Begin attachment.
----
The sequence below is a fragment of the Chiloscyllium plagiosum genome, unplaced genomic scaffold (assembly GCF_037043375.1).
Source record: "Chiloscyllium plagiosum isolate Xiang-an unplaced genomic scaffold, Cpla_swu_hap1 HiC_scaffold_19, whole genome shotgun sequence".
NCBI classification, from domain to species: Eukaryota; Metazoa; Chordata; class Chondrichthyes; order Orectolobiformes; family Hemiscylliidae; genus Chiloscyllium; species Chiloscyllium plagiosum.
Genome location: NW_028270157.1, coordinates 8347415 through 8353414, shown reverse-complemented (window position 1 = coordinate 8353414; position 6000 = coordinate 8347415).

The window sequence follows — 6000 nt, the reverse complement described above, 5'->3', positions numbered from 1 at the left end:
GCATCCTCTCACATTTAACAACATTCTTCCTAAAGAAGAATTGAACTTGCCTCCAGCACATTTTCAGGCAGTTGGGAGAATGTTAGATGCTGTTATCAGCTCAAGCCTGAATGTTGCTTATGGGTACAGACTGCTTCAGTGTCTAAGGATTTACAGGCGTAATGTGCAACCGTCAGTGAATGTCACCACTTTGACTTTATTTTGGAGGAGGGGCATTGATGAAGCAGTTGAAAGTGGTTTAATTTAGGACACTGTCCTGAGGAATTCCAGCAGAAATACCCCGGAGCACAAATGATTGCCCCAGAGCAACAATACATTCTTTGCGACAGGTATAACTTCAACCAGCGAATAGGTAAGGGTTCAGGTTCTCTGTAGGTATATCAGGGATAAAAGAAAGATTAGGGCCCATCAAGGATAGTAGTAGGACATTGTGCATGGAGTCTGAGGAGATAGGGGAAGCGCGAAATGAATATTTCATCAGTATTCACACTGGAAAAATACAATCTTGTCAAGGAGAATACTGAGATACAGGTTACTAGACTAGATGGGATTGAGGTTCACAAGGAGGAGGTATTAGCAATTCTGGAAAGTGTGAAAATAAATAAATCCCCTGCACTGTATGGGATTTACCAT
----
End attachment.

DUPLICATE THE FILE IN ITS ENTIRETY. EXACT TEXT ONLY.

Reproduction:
The sequence below is a fragment of the Chiloscyllium plagiosum genome, unplaced genomic scaffold (assembly GCF_037043375.1).
Source record: "Chiloscyllium plagiosum isolate Xiang-an unplaced genomic scaffold, Cpla_swu_hap1 HiC_scaffold_19, whole genome shotgun sequence".
NCBI classification, from domain to species: Eukaryota; Metazoa; Chordata; class Chondrichthyes; order Orectolobiformes; family Hemiscylliidae; genus Chiloscyllium; species Chiloscyllium plagiosum.
Genome location: NW_028270157.1, coordinates 8347415 through 8353414, shown reverse-complemented (window position 1 = coordinate 8353414; position 6000 = coordinate 8347415).

The window sequence follows — 6000 nt, the reverse complement described above, 5'->3', positions numbered from 1 at the left end:
GCATCCTCTCACATTTAACAACATTCTTCCTAAAGAAGAATTGAACTTGCCTCCAGCACATTTTCAGGCAGTTGGGAGAATGTTAGATGCTGTTATCAGCTCAAGCCTGAATGTTGCTTATGGGTACAGACTGCTTCAGTGTCTAAGGATTTACAGGCGTAATGTGCAACCGTCAGTGAATGTCACCACTTTGACTTTATTTTGGAGGAGGGGCATTGATGAAGCAGTTGAAAGTGGTTTAATTTAGGACACTGTCCTGAGGAATTCCAGCAGAAATACCCCGGAGCACAAATGATTGCCCCAGAGCAACAATACATTCTTTGCGACAGGTATAACTTCAACCAGCGAATAGGTAAGGGTTCAGGTTCTCTGTAGGTATATCAGGGATAAAAGAAAGATTAGGGCCCATCAAGGATAGTAGTAGGACATTGTGCATGGAGTCTGAGGAGATAGGGGAAGCGCGAAATGAATATTTCATCAGTATTCACACTGGAAAAATACAATCTTGTCAAGGAGAATACTGAGATACAGGTTACTAGACTAGATGGGATTGAGGTTCACAAGGAGGAGGTATTAGCAATTCTGGAAAGTGTGAAAATAAATAAATCCCCTGCACTGTATGGGATTTACCAT